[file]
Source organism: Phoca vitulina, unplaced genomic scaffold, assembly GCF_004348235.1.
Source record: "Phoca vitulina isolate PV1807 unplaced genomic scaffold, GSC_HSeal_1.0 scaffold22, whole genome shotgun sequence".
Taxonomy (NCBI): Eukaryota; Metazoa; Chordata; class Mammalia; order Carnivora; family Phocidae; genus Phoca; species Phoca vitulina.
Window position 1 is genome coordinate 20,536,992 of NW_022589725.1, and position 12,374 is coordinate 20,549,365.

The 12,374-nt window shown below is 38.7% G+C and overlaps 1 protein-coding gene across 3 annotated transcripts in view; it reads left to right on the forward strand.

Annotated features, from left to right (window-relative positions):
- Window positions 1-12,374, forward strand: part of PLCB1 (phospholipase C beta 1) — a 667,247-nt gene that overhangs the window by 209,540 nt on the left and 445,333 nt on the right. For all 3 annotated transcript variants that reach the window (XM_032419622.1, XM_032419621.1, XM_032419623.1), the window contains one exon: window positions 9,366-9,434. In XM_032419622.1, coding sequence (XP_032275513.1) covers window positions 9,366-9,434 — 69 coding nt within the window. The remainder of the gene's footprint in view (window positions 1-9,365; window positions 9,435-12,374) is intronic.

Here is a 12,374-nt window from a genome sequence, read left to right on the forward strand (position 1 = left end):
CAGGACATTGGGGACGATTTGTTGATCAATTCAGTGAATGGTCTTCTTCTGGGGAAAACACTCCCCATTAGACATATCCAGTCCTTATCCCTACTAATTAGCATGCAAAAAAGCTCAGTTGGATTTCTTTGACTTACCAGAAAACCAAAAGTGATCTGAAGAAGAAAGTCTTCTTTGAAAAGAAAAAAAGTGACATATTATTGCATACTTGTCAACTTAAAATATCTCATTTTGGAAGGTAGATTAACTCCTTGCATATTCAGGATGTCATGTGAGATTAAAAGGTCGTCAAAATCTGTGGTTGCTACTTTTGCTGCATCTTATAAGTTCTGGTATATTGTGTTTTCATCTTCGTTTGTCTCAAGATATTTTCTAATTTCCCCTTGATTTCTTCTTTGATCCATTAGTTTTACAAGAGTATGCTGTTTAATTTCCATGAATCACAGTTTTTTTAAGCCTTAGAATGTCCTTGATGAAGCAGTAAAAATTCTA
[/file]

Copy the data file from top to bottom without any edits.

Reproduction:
Source organism: Phoca vitulina, unplaced genomic scaffold, assembly GCF_004348235.1.
Source record: "Phoca vitulina isolate PV1807 unplaced genomic scaffold, GSC_HSeal_1.0 scaffold22, whole genome shotgun sequence".
Taxonomy (NCBI): Eukaryota; Metazoa; Chordata; class Mammalia; order Carnivora; family Phocidae; genus Phoca; species Phoca vitulina.
Window position 1 is genome coordinate 20,536,992 of NW_022589725.1, and position 12,374 is coordinate 20,549,365.

The 12,374-nt window shown below is 38.7% G+C and overlaps 1 protein-coding gene across 3 annotated transcripts in view; it reads left to right on the forward strand.

Annotated features, from left to right (window-relative positions):
- Window positions 1-12,374, forward strand: part of PLCB1 (phospholipase C beta 1) — a 667,247-nt gene that overhangs the window by 209,540 nt on the left and 445,333 nt on the right. For all 3 annotated transcript variants that reach the window (XM_032419622.1, XM_032419621.1, XM_032419623.1), the window contains one exon: window positions 9,366-9,434. In XM_032419622.1, coding sequence (XP_032275513.1) covers window positions 9,366-9,434 — 69 coding nt within the window. The remainder of the gene's footprint in view (window positions 1-9,365; window positions 9,435-12,374) is intronic.

Here is a 12,374-nt window from a genome sequence, read left to right on the forward strand (position 1 = left end):
CAGGACATTGGGGACGATTTGTTGATCAATTCAGTGAATGGTCTTCTTCTGGGGAAAACACTCCCCATTAGACATATCCAGTCCTTATCCCTACTAATTAGCATGCAAAAAAGCTCAGTTGGATTTCTTTGACTTACCAGAAAACCAAAAGTGATCTGAAGAAGAAAGTCTTCTTTGAAAAGAAAAAAAGTGACATATTATTGCATACTTGTCAACTTAAAATATCTCATTTTGGAAGGTAGATTAACTCCTTGCATATTCAGGATGTCATGTGAGATTAAAAGGTCGTCAAAATCTGTGGTTGCTACTTTTGCTGCATCTTATAAGTTCTGGTATATTGTGTTTTCATCTTCGTTTGTCTCAAGATATTTTCTAATTTCCCCTTGATTTCTTCTTTGATCCATTAGTTTTACAAGAGTATGCTGTTTAATTTCCATGAATCACAGTTTTTTTAAGCCTTAGAATGTCCTTGATGAAGCAGTAAAAATTCTA